The 50 years since the March on Washington has brought about
progress and a number of changes in the struggle for civil rights.
Shuttlesworth Jr., the son of Rev. Fred Shuttlesworth, says the March on
Washington was just another day at the office for his legendary father.
was a march that would have a profound effect on the course of this nation.
Shuttlesworth Jr. says it was a special time in this nation's history as men of faith like his
father and Rev. Martin Luther King Jr. joined some 250,000 others at the
"Black folks, white folks... It wasn't about color then, it
was about, 'wow, this is just terribly impressive'. In the perfect place at the
perfect time," he told FOX19.
March on Washington opened up discussion on a number of other social issues, not
the least of which is economic equality, where Cincinnati NAACP President James Clingman says more work is
"Health, jobs as well as other indicators point to the fact, the fact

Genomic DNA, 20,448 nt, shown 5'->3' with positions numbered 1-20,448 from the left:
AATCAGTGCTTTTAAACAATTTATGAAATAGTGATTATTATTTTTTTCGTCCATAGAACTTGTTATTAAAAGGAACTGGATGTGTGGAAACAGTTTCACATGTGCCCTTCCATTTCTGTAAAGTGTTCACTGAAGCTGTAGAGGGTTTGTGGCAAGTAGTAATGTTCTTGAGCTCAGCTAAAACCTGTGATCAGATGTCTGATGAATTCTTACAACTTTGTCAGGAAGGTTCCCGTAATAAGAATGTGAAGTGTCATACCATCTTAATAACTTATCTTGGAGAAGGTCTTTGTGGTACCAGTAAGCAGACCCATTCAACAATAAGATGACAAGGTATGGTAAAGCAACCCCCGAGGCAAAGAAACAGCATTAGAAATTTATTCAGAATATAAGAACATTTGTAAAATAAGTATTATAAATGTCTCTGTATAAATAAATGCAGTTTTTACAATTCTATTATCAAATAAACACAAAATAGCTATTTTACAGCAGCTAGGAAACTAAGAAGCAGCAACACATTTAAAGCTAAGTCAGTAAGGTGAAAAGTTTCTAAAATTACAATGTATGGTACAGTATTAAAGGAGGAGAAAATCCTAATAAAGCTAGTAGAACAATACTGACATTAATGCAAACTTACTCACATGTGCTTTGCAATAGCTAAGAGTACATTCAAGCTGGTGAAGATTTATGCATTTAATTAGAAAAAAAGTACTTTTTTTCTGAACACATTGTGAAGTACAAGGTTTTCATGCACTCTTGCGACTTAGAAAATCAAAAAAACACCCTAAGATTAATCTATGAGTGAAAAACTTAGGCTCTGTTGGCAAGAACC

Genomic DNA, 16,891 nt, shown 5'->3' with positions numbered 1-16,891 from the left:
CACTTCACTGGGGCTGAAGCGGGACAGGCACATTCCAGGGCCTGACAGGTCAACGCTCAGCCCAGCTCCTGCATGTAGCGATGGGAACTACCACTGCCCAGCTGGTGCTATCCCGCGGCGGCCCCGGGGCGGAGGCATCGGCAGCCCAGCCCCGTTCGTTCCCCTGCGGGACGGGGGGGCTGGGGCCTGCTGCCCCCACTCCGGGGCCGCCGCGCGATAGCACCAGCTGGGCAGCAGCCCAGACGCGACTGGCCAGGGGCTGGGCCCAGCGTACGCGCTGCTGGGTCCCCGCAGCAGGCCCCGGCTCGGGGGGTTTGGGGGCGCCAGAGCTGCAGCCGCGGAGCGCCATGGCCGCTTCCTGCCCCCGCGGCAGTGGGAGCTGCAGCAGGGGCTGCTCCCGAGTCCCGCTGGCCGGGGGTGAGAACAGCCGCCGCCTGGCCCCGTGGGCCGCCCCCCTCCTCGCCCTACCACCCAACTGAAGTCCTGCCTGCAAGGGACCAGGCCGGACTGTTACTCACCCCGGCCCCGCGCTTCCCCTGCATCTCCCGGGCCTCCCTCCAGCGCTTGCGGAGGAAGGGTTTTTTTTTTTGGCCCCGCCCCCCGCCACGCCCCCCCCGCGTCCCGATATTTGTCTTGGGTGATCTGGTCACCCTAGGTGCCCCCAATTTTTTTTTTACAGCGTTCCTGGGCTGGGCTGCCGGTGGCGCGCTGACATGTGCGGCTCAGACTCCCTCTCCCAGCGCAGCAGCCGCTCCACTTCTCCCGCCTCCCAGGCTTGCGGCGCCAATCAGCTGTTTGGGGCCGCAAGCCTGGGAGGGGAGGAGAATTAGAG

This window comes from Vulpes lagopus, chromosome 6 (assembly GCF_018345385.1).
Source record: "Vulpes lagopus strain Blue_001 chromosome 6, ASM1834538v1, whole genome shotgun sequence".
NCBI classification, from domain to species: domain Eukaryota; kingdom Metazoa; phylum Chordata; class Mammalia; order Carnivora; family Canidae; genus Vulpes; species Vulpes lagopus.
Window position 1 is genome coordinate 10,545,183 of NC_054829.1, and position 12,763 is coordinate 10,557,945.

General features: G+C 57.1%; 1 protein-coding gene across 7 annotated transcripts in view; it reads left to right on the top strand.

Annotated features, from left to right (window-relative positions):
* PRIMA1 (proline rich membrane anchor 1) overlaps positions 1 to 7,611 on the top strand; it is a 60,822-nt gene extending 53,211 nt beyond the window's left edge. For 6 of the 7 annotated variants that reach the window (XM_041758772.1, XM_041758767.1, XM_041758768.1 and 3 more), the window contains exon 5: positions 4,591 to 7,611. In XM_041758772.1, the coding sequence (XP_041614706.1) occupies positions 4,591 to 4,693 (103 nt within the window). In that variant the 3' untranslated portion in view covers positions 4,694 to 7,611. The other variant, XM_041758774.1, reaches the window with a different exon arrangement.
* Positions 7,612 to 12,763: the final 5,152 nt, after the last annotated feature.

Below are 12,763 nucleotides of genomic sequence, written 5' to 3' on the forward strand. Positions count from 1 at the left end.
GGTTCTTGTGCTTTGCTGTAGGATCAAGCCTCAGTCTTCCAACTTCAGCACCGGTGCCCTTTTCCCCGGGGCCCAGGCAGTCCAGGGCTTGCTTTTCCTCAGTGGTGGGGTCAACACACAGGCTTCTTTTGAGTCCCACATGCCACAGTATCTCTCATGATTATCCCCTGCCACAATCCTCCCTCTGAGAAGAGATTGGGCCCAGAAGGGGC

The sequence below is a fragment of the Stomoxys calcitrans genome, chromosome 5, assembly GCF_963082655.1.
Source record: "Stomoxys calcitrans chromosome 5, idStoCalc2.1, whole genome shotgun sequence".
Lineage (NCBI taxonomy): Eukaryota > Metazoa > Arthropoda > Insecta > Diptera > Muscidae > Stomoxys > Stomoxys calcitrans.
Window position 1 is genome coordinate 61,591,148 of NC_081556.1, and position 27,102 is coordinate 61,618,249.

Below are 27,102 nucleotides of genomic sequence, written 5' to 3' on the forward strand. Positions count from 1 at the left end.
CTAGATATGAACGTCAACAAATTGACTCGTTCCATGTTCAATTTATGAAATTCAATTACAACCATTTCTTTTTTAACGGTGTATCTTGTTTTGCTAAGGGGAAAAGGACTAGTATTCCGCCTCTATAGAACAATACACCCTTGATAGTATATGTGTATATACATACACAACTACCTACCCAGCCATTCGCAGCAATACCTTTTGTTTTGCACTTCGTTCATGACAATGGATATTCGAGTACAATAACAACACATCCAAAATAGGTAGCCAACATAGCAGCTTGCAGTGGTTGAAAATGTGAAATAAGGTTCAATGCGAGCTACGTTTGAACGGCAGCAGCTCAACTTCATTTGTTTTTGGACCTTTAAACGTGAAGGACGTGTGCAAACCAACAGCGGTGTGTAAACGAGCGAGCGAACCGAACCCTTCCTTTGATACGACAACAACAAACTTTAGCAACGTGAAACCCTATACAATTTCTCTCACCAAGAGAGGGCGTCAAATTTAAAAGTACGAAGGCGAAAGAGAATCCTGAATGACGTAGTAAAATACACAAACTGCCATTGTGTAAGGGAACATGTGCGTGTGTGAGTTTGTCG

that we have not advanced economically in the last 50 years," said Clingman.
Clingman says blacks are still unemployed at twice the
rate of whites, which creates what he calls a wealth gap.
"We have to
concentrate more on economic empowerment closing this wealth gap that we talk
about. Fifty years ago, it was five times between blacks and whites. Today, it's
six and a half times so we're really moving backwards," he said.
one of the reasons Fred Shuttlesworth remained a champion of civil rights until
his death in 2011.
legacy of Fred Shuttlesworth is not only reflected in his children, but in archives at the Greater New Light Baptist Church located on North Fred Shuttlesworth Circle in Avondale.